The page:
Seriously, think about it: What have liberals accomplished since 1965? I can think of one thing: Obamacare. And that’s a pretty watered-down, pale accomplishment compared to the Civil Rights Act, the Voting Rights Act, Medicare, Medicaid, the whole War on Poverty.

                  Liberals lost their mojo in Vietnam.

                2. Brad Warthen Post author

                  And yes, I know, I know… there were other factors. There was the fact that we were still experiencing the huge postwar economic expansion. The Democrats had SUCH dominance in Congress. Johnson was such a master of the legislative process. Democrats and Republicans just weren’t all that different, and all of those who were just coming into power were members of the WWII generation, which produced two huge effects — the sense that we were all Americans first (as opposed to these ideologues today who think people who disagree with them are the ENEMY), and the firm belief that we can accomplish great things against great odds.

                  But I still believe Vietnam did a number on liberals’ heads, causing them to think smaller about everything…

  5. Karen Pearson

    I was reminded tonight of when McMasters ran against Hollings (I think). For some reason McMasters thought that Hollings was taking drugs and demanded that he take a drug test. Hollings responded that he would take a drug test if McMasters would take an IQ test.

    Reply
    1. Brad Warthen Post author

      Yep, and that’s gone down in history as one of the great put-downs.

      Here’s another, from that same link:

      During one of his campaigns against President Eisenhower, Adlai Stevenson was approached by a supporter.

      “Governor, every thinking person will be voting for you,” she told Stevenson.

      “Madam, that’s not enough,” he replied. “I need a majority.”

      Now THAT took some political guts to say…

      Reply
  6. Jeff Mobley

    From Rich Lowry:
    There is much argument about what really constitutes the establishment. The past few weeks suggest a simple acid test: If you look at Donald Trump and think, “There’s a man I can deal with.” If you tell yourself, “He’s utterly without principle and therefore encouragingly malleable.” If you wonder, “How can I keep my head down, and maybe come out OK during a Trump campaign or even a Trump administration?” Well then, you are a member of the establishment in good standing, and you’ve got a problem.

    Reply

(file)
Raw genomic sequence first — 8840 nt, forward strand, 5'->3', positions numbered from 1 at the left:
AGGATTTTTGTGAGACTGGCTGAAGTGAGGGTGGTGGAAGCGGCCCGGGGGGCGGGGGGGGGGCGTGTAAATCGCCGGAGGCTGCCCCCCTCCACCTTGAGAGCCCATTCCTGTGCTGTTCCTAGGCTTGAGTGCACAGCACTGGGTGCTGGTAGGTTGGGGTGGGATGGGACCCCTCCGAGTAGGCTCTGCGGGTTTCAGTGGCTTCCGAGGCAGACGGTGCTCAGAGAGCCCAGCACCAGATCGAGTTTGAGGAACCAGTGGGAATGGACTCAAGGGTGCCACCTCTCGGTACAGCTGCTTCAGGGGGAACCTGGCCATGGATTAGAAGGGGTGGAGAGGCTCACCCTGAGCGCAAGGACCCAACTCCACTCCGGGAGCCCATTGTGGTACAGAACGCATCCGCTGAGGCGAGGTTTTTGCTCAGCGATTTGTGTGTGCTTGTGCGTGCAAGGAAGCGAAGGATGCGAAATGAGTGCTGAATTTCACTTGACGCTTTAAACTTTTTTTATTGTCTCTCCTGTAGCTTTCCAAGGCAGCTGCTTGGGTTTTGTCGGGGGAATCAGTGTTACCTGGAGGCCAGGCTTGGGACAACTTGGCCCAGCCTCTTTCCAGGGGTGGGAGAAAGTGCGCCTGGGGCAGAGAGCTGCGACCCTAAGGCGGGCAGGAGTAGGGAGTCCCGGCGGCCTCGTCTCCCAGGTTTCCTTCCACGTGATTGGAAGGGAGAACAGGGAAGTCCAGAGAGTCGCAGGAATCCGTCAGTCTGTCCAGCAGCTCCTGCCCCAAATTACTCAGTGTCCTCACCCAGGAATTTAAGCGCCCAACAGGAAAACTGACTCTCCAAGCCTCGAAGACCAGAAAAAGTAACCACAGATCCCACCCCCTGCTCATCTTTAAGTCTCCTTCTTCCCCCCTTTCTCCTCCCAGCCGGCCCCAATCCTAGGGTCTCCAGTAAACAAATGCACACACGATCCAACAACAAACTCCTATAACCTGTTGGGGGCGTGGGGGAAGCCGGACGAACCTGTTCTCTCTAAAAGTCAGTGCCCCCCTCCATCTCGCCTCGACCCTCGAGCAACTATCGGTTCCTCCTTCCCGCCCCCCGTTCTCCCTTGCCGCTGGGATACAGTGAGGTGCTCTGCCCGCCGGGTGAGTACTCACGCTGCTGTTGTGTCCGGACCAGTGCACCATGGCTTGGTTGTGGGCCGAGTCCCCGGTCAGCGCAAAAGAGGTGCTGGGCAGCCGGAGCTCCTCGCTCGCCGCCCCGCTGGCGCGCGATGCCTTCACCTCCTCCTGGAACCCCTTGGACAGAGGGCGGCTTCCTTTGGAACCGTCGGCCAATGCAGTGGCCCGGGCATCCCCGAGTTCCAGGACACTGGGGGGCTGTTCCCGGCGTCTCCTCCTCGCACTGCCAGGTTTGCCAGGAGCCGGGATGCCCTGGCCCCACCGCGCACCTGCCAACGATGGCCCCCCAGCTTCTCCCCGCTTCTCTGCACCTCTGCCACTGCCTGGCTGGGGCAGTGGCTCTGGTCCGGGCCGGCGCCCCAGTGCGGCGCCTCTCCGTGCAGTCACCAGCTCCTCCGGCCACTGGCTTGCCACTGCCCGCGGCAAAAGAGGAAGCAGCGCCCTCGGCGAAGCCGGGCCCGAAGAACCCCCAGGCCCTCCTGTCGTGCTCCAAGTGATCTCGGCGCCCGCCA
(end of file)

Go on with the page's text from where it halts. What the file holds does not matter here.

7. Harry Harris

    2 issues with Brad’s comments stood out with me. One” moderate and modest soul.” If you consider McMaster moderate, your sample size is too small and way off. Maybe his soul stays hidden from the rest of us. Two “I liked Democrats when they were still willing to use American power as a force for good in the world.” Though Democrats disagree on both the uses and restraint of military power, they are much more aligned with the thought of direct use of force in defense of American security than furthering our interests. They are less eager to commit ground troops or use deadly force to spread our “values” and advance our business interests than, say … Dick Cheney, Rudy Guiliani, Dick Armey, Karl Rove, Phil Gramm, Bill Kristol, and Rush Limbaugh, and other “hawkish” folks who never served in the military. They are more in line with Jimmy Carter, Bob Kerrey, John Kerry, Daniel Inouye, Wesley Clark, Tom Harkin, Jack Reed, and others who actually served and fought.

    Reply
    1. Brad Warthen Post author

      Look back at the GOP field for governor in 2010. Henry was pretty much the moderate.

      When I wrote “modest,” I was thinking particularly how meekly Henry went to work to help Nikki after she won the nomination in an upset. Some people would have been bitter, but not Henry. He had no problem playing second banana to the upstart.

      Perhaps “self-effacing” would be better…

      Reply
      1. Harry Harris

        Yes, and I think the loudmouths in the presidential field (including the one that you were shocked he just endorsed) make most any public figure look moderate lately.

        Reply